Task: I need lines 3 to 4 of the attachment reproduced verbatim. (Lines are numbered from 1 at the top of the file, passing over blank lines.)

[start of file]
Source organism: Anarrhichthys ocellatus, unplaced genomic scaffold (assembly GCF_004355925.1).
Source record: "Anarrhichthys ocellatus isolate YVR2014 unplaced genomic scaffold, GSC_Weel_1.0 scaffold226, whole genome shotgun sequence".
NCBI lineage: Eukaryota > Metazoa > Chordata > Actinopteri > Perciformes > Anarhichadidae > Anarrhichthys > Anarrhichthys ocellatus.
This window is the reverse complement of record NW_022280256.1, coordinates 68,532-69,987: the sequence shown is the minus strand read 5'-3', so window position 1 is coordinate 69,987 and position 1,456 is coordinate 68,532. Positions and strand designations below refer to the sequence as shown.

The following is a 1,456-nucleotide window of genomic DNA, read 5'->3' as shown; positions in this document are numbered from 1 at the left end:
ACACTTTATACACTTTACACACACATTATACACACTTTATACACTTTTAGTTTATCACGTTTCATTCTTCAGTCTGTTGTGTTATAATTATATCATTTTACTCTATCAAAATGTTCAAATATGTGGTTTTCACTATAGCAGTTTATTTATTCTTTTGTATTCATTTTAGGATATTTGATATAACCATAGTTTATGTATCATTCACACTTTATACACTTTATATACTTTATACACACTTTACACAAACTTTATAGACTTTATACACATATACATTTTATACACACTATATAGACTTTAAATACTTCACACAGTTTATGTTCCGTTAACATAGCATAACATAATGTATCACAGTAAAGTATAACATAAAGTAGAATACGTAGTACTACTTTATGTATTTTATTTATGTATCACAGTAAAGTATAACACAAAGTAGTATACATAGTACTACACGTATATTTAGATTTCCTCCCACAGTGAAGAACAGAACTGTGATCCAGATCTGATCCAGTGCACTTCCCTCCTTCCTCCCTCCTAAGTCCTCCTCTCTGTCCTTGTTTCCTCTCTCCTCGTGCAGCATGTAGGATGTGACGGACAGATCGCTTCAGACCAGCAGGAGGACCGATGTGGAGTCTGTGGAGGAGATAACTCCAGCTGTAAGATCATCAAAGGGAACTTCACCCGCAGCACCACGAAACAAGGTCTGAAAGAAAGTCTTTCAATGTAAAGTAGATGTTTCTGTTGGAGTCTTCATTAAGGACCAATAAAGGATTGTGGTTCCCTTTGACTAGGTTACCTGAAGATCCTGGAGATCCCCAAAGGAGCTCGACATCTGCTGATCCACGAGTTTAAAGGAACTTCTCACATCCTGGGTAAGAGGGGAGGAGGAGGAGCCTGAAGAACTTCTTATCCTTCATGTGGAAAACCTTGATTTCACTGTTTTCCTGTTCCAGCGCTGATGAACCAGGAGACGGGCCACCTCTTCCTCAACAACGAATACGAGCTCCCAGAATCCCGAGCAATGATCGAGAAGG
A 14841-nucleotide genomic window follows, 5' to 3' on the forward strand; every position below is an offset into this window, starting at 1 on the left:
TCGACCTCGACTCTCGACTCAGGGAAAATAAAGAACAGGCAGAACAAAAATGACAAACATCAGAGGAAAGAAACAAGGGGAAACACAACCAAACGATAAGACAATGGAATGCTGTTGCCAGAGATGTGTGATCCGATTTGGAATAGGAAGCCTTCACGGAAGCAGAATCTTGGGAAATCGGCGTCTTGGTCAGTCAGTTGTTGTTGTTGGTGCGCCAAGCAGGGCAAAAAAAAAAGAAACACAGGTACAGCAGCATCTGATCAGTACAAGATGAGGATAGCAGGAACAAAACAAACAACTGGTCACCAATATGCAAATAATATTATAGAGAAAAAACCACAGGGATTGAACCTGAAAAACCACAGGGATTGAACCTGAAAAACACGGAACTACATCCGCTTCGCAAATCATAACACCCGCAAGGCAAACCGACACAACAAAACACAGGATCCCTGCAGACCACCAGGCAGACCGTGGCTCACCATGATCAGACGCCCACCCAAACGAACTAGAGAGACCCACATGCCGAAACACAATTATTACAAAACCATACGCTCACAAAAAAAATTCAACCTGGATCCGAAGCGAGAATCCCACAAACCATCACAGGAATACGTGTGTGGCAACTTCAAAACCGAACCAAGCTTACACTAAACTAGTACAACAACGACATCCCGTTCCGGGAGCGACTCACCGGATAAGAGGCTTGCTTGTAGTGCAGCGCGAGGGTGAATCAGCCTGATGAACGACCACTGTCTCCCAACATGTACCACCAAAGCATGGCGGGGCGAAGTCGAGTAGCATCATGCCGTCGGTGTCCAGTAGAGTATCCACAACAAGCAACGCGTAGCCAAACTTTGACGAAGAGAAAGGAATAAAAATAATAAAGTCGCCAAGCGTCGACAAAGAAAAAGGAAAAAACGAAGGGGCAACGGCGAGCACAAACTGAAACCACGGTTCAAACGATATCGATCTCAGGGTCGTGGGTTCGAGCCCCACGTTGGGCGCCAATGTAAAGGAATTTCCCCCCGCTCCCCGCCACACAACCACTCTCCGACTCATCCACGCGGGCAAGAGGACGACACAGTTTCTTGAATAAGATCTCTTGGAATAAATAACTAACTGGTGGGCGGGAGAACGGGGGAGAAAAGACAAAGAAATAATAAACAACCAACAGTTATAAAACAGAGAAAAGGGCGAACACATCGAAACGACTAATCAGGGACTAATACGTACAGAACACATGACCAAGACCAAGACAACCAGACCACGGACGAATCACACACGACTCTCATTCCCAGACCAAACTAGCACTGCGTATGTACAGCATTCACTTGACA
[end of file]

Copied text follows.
NCBI lineage: Eukaryota > Metazoa > Chordata > Actinopteri > Perciformes > Anarhichadidae > Anarrhichthys > Anarrhichthys ocellatus.
This window is the reverse complement of record NW_022280256.1, coordinates 68,532-69,987: the sequence shown is the minus strand read 5'-3', so window position 1 is coordinate 69,987 and position 1,456 is coordinate 68,532. Positions and strand designations below refer to the sequence as shown.